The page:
Johnson and European Commission President Ursula von der Leyen issued a joint statement on Monday night after their respective Chief Negotiators, failed to overcome the final hurdles in three key areas of divergence.
Britain will have left the 27-member economic bloc on January 1, 2021. (AP Image)
British Prime Minister Boris Johnson will fly to Brussels this week for crunch talks to try and break the deadlock with the European Union (EU) over a post-Brexit trade agreement ahead of the December 31 deadline. The clock is ticking for the end of the Brexit transition period and unless the UK and EU are able to thrash out and ratify a deal by the end of this month, Britain will have left the 27-member economic bloc on January 1, 2021, with the prospect of tariffs and quotas on goods as both sides trade on World Trade Organisation (WTO) terms.
Johnson and European Commission President Ursula von der Leyen issued a joint statement on Monday night after their respective Chief Negotiators, Michel Barnier and Lord David Frost, failed to overcome the final hurdles in three key areas of divergence. “We agreed that the conditions for finalising an agreement are not there due to the remaining significant differences on three critical issues: level playing field, governance and fisheries,” the joint statement noted.
“We asked our Chief Negotiators and their teams to prepare an overview of the remaining differences to be discussed in a physical meeting in Brussels in the coming days, it said. The two leaders spent over an hour talking on the phone on Monday night but failed to resolve any of the key remaining differences. While no date has been set for their face-to-face meeting, it is expected either before or after a scheduled EU summit on Thursday.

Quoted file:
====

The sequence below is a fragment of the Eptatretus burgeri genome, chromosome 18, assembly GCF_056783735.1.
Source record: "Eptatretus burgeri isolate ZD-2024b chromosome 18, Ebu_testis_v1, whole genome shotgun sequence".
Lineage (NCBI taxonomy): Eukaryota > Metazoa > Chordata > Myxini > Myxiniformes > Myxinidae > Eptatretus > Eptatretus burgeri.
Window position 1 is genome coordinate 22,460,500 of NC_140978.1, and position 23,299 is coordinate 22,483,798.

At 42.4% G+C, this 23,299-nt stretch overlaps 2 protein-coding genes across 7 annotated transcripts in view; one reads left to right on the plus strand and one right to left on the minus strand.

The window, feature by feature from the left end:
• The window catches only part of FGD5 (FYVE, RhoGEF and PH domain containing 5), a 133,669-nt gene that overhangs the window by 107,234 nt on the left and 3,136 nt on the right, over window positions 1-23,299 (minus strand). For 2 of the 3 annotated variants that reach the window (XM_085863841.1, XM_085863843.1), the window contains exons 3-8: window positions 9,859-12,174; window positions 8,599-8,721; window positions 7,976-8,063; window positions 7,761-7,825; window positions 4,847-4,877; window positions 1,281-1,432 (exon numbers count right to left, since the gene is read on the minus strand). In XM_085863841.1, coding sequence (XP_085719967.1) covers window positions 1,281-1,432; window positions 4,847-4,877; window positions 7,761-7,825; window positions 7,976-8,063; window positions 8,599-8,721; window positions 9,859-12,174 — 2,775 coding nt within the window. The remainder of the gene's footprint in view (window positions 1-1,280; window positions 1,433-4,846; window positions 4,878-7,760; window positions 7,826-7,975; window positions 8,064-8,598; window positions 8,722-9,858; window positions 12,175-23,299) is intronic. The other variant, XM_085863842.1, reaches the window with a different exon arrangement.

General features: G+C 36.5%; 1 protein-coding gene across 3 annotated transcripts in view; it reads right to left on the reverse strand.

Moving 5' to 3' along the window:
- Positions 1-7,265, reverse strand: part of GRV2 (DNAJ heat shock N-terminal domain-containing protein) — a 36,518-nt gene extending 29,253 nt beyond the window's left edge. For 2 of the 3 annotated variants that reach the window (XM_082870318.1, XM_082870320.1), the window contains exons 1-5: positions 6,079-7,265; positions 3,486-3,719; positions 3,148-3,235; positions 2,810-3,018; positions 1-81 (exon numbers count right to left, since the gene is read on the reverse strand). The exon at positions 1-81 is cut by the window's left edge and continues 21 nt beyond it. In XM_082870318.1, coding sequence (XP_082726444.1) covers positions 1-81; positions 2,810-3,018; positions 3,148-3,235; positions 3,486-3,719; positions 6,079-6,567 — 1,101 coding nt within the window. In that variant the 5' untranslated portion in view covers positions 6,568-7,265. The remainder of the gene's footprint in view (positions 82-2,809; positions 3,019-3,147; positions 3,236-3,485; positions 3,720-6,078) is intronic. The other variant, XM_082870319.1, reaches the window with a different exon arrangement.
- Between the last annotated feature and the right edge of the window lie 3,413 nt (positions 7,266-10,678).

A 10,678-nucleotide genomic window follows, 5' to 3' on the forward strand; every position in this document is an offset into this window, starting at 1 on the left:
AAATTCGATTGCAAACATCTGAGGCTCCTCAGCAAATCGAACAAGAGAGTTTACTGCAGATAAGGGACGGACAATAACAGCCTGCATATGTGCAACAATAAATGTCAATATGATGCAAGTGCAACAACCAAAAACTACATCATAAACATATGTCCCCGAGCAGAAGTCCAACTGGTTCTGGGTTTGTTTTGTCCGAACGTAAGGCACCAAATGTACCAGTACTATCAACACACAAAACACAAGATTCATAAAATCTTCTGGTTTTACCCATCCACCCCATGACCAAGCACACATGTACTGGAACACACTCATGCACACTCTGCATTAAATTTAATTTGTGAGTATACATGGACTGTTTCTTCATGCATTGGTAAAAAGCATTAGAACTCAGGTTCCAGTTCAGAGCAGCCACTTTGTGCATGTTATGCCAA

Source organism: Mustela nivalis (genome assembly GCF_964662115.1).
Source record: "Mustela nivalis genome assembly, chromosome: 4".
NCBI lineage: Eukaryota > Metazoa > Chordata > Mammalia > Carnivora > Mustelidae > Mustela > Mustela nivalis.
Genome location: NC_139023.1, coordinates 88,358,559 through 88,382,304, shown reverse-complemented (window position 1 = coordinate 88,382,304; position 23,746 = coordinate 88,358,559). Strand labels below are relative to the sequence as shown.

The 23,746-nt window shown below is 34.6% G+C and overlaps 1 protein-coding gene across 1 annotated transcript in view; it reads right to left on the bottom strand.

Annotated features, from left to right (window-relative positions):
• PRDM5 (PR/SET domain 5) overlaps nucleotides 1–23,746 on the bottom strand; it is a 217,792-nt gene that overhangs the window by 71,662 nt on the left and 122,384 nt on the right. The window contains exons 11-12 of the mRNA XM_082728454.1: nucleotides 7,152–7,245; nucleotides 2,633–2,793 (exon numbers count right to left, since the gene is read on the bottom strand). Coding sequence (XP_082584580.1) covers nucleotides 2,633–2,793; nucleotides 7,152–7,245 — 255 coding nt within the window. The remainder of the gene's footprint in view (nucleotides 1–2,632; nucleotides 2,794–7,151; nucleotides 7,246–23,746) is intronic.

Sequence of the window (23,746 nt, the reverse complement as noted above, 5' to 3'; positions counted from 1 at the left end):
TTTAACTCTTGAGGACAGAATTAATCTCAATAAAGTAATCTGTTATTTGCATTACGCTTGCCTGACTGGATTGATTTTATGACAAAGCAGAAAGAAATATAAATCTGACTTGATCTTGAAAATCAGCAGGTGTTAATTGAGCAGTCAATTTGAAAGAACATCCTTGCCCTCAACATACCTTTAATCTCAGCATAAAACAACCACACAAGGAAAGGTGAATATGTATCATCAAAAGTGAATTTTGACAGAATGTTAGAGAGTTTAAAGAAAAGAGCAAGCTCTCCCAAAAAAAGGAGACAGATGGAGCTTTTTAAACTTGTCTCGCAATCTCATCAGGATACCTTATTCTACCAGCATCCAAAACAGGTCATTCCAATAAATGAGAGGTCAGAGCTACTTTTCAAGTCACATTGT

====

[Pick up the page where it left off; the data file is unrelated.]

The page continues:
Barnier and Frost, meanwhile, will meet on Tuesday to draw up a list of the outstanding differences between the two sides, ahead of the EU summit. The UK and EU have been trading for years without paying tariffs or conducting customs or border checks, all of which is set to change at the end of the Brexit transition period unless they are able to agree a new pact. The major stumbling blocks to such a pact remain a set of shared rules and standards, or level playing field, to ensure businesses in one country do not have an unfair advantage over their competitors in others.
Brussels wants the UK to follow EU rules closely in areas such as workers’ rights and environmental regulations, but Britain says the very basis of the Brexit vote in the June 2016 referendum was to break free from following common rules and set its own regulations. Linked with this, is the disagreement over how any future trading disputes should be resolved and the role of the European Court of Justice in Luxembourg.
Another area of divergence is fishing, with the EU warning that without ongoing access to UK waters for its fleets, UK fishermen will no longer have special access to EU markets to sell their goods. The issue is seen as more of a matter of pride as the UK is keen to assert sovereignty over its territorial waters.
France has been at the head of a group of countries, including the Netherlands, Spain and Italy, resisting any attempt to give ground on fishing rights or the level playing field. Germany, which holds the rotating EU presidency, Sweden and eastern European states are understood to be keener to find a compromise if European unity is maintained.
Irish foreign minister Simon Coveney summed things up on the EU side to say that a deal would require a change in approach. “The next two days need to be very different to the last two days. In Brussels certainly the mood is starting to shift to contingency planning for a no-deal, he warned.